The measure passed 123-34 Monday. It would also allow designated school personnel to carry concealed weapons in schools buildings. It now heads to the Senate.
JEFFERSON CITY, Mo. (AP) - Missouri senators are considering a nearly $25 billion budget plan that may be most notable for what it doesn't contain.
Senate debate on the budget began Monday with education funding among the first items up. The budget includes a $66 million increase on top of the current $3 billion in basic aid for public schools. But that still falls $620 million short of what's called for by a state formula.
Later Monday, senators were to discuss more contentious topics. The Senate budget plan wipes out funding for the motor vehicle and driver's license division. The intent is to register senators' disapproval of licensing procedures that include making electronic copies of applicants' personal documents.
Like the House, the Senate plan includes no money for Gov. Jay Nixon's proposed Medicaid expansion.
JEFFERSON CITY, Mo. (AP) - Missouri Department of Revenue Director Brian Long has resigned amid a controversy over the agency's handling of concealed gun permit documents.
Gov. Jay Nixon announced Long's resignation Monday and said it was effective immediately. The governor's statement did not say why Long resigned or whether he was asked to do so.
Long was appointed to the job by Nixon on Dec. 13.
That came shortly after the Department of Revenue had launched a new process for issuing driver's licenses in which clerks are making electronic copies of applicants' personal documents, such as concealed carry permits. Republican lawmakers have raised concerns about the potential for people's privacy rights to be violated.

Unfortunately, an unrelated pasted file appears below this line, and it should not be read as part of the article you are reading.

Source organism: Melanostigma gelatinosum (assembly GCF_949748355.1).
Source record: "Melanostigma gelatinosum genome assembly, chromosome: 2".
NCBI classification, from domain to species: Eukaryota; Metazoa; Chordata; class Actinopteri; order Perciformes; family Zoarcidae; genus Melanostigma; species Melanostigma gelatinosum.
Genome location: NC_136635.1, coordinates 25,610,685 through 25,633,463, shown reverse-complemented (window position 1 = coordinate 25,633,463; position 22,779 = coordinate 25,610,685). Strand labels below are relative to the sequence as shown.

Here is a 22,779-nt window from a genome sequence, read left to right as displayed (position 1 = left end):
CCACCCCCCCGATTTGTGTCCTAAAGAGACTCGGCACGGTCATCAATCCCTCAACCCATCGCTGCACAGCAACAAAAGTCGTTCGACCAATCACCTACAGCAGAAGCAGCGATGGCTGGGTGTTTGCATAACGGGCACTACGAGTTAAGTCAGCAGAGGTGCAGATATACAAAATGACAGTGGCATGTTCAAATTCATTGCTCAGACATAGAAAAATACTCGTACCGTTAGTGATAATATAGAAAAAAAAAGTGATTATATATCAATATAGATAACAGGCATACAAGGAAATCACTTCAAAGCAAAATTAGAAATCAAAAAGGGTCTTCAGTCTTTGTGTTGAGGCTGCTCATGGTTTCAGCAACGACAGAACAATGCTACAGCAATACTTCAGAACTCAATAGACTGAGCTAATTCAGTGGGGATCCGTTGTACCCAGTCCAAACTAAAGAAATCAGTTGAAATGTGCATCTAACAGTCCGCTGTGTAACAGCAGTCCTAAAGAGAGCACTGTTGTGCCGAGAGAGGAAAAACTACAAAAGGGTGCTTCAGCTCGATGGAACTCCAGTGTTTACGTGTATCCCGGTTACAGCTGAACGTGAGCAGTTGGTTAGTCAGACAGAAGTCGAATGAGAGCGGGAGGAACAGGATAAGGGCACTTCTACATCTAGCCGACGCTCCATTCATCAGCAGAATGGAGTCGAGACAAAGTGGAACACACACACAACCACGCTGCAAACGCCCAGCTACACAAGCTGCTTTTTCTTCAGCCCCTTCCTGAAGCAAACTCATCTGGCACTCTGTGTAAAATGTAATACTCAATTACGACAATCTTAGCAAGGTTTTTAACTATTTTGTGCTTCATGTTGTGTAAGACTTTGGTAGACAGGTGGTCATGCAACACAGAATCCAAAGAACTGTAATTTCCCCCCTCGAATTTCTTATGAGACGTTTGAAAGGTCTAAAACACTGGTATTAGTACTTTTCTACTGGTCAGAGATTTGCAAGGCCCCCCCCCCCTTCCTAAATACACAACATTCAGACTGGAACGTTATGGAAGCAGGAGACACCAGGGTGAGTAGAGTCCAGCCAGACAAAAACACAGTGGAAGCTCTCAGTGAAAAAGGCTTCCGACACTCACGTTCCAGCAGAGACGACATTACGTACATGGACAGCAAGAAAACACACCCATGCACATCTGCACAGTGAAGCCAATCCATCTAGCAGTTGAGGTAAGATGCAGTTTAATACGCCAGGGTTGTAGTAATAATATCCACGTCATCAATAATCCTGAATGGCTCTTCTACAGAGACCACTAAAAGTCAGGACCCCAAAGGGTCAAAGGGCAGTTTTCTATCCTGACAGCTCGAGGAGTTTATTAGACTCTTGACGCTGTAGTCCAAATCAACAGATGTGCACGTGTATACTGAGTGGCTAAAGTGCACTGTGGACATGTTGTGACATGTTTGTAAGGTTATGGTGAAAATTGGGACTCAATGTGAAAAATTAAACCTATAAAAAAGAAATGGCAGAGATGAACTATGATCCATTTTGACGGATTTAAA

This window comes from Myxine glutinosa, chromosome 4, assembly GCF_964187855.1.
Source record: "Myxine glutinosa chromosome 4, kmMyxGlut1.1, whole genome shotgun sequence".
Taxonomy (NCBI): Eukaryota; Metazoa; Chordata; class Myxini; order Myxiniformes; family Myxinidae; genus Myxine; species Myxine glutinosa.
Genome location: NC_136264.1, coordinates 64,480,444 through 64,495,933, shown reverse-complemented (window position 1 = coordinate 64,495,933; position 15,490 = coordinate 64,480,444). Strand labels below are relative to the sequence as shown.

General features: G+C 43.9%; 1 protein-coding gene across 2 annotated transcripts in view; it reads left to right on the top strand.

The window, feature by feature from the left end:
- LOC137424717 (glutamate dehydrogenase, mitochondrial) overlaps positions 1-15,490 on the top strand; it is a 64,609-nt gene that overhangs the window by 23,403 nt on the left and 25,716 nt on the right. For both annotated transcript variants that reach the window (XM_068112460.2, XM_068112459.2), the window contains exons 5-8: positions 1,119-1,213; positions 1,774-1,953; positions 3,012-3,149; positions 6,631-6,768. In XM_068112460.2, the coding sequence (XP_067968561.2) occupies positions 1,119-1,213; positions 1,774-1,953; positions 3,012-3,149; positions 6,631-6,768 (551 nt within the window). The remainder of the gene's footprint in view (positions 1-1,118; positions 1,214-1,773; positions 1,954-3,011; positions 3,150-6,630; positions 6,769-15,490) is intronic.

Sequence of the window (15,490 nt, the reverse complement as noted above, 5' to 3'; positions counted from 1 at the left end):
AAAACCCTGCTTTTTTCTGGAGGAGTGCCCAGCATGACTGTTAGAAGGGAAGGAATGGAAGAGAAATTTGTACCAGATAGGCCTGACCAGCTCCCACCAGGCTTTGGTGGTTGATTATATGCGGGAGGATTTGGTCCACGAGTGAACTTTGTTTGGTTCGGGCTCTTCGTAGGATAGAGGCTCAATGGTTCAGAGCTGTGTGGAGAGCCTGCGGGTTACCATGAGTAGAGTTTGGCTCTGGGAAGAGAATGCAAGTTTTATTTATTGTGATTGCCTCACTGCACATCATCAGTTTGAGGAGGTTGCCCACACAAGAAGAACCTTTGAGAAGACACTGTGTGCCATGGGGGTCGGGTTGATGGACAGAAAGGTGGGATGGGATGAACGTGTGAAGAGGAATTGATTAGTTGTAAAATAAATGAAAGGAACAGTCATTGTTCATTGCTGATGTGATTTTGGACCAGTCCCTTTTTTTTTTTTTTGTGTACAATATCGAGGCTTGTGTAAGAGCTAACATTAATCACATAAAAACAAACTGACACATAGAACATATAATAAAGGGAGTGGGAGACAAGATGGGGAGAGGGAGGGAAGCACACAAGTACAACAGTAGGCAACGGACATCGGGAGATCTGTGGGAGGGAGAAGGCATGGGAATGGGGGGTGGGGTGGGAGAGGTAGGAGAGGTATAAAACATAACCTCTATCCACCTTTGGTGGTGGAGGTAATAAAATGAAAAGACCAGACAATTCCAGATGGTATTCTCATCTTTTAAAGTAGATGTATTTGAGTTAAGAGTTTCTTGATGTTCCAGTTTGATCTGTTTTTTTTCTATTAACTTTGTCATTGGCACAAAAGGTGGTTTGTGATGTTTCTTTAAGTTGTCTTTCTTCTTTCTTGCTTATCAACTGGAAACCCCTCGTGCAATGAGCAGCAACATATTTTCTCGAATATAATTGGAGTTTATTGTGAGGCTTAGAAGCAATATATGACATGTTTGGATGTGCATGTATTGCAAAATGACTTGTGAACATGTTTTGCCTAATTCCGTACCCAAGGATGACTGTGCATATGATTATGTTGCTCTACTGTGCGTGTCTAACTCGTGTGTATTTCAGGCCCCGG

During a Senate committee hearing last week, Long had declined to stop scanning the documents.
JEFFERSON CITY, Mo. (AP) — The way Missouri processes concealed weapons permits has fueled the fire in Republican lawmakers' fight over the state's new driver's license procedures.
Missouri appears to be the only state to have concealed weapons endorsements printed on driver's licenses. Permit holders can choose to have the endorsement printed on the license or on a separate card issued by the Revenue Department.
In most other states, county sheriffs or police issue the concealed weapons permits. Some states don't require a permit at all to carry a concealed weapon.
The department began scanning applicants' concealed weapons permits and other documents in December when it switched licensing protocols. Republicans say the department could share that information with the federal government or a private company. Revenue department officials deny that information is being shared.
JEFFERSON CITY, Mo. (AP) - The Missouri House wants to block the scanning and computer storage of personal documents needed to get a driver's license or state identification card.
Legislation given initial approval 141-14 on Wednesday would bar the Revenue Department from scanning documents needed for driver's licenses or concealed weapons permits. Documents that have been scanned would need to be destroyed.
The bill needs another vote before moving to the Senate, where members have criticized the driver's license procedure.
Previously, license clerks looked at applicants' documents, took a photo and printed the license. Under the new system, licenses are printed and mailed by a contractor several days after people apply. Revenue Department officials have said the new procedure makes licenses more secure and saves money.
Some Missouri senators are pressing the state's driver's license agency to stop collecting documents from people with concealed gun permits.
But the head of the agency said Wednesday he's reluctant to halt the practice.
Since December, clerks in Missouri's local license offices have been making electronic copies of concealed weapons permits for a state database of driver's license applicants. Concealed gun endorsements are noted on driver's licenses.
Some Republican lawmakers have expressed concern about the document database. During a Senate Appropriations Committee hearing Wednesday, Chairman Kurt Schaefer asked the Revenue Department to stop making and keeping copies of concealed gun permits.
Revenue Director Brian Long said he's unwilling to commit to that, because the scanned documents provide protection against fraud. But Long also said he will consider it further.